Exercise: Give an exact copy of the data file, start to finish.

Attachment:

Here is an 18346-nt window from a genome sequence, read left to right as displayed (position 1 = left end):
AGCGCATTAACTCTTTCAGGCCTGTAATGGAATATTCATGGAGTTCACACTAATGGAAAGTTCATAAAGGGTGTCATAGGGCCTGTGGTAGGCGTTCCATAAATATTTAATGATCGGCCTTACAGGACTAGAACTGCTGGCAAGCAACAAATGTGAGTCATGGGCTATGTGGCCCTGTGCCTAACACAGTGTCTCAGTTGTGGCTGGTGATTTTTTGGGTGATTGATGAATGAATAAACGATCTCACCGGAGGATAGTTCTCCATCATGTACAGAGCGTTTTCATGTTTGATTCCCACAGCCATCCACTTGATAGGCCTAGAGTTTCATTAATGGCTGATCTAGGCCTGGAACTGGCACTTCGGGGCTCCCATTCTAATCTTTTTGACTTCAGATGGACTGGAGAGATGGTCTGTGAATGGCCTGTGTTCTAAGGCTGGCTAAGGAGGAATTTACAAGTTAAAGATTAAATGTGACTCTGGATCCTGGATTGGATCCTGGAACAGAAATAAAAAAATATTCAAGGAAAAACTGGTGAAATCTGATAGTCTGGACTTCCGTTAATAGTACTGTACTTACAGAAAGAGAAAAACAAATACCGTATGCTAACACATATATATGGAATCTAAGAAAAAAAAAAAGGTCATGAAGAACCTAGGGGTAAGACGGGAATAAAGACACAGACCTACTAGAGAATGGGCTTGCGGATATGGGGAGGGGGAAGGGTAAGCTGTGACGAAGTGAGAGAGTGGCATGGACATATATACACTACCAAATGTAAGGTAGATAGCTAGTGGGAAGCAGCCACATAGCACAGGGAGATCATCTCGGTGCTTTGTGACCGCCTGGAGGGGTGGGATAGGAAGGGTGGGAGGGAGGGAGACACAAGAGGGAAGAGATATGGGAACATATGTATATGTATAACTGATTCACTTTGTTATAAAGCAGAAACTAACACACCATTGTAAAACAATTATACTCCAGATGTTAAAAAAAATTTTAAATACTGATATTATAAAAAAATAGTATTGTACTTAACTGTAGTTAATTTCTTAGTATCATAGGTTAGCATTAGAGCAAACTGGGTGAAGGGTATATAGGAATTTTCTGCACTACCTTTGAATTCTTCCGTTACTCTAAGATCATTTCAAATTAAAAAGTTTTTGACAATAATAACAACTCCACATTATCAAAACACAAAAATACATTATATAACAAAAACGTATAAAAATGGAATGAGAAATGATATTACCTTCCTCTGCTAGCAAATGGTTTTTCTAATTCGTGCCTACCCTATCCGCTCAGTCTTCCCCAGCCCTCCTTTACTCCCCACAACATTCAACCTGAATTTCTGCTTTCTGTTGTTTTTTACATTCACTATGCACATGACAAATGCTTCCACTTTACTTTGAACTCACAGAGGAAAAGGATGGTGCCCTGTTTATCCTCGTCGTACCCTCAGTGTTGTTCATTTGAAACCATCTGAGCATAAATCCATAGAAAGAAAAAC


Here is an 18346-nt window from a genome sequence, read left to right as displayed (position 1 = left end):
AGCGCATTAACTCTTTCAGGCCTGTAATGGAATATTCATGGAGTTCACACTAATGGAAAGTTCATAAAGGGTGTCATAGGGCCTGTGGTAGGCGTTCCATAAATATTTAATGATCGGCCTTACAGGACTAGAACTGCTGGCAAGCAACAAATGTGAGTCATGGGCTATGTGGCCCTGTGCCTAACACAGTGTCTCAGTTGTGGCTGGTGATTTTTTGGGTGATTGATGAATGAATAAACGATCTCACCGGAGGATAGTTCTCCATCATGTACAGAGCGTTTTCATGTTTGATTCCCACAGCCATCCACTTGATAGGCCTAGAGTTTCATTAATGGCTGATCTAGGCCTGGAACTGGCACTTCGGGGCTCCCATTCTAATCTTTTTGACTTCAGATGGACTGGAGAGATGGTCTGTGAATGGCCTGTGTTCTAAGGCTGGCTAAGGAGGAATTTACAAGTTAAAGATTAAATGTGACTCTGGATCCTGGATTGGATCCTGGAACAGAAATAAAAAAATATTCAAGGAAAAACTGGTGAAATCTGATAGTCTGGACTTCCGTTAATAGTACTGTACTTACAGAAAGAGAAAAACAAATACCGTATGCTAACACATATATATGGAATCTAAGAAAAAAAAAAAGGTCATGAAGAACCTAGGGGTAAGACGGGAATAAAGACACAGACCTACTAGAGAATGGGCTTGCGGATATGGGGAGGGGGAAGGGTAAGCTGTGACGAAGTGAGAGAGTGGCATGGACATATATACACTACCAAATGTAAGGTAGATAGCTAGTGGGAAGCAGCCACATAGCACAGGGAGATCATCTCGGTGCTTTGTGACCGCCTGGAGGGGTGGGATAGGAAGGGTGGGAGGGAGGGAGACACAAGAGGGAAGAGATATGGGAACATATGTATATGTATAACTGATTCACTTTGTTATAAAGCAGAAACTAACACACCATTGTAAAACAATTATACTCCAGATGTTAAAAAAAATTTTAAATACTGATATTATAAAAAAATAGTATTGTACTTAACTGTAGTTAATTTCTTAGTATCATAGGTTAGCATTAGAGCAAACTGGGTGAAGGGTATATAGGAATTTTCTGCACTACCTTTGAATTCTTCCGTTACTCTAAGATCATTTCAAATTAAAAAGTTTTTGACAATAATAACAACTCCACATTATCAAAACACAAAAATACATTATATAACAAAAACGTATAAAAATGGAATGAGAAATGATATTACCTTCCTCTGCTAGCAAATGGTTTTTCTAATTCGTGCCTACCCTATCCGCTCAGTCTTCCCCAGCCCTCCTTTACTCCCCACAACATTCAACCTGAATTTCTGCTTTCTGTTGTTTTTTACATTCACTATGCACATGACAAATGCTTCCACTTTACTTTGAACTCACAGAGGAAAAGGATGGTGCCCTGTTTATCCTCGTCGTACCCTCAGTGTTGTTCATTTGAAACCATCTGAGCATAAATCCATAGAAAGAAAAAC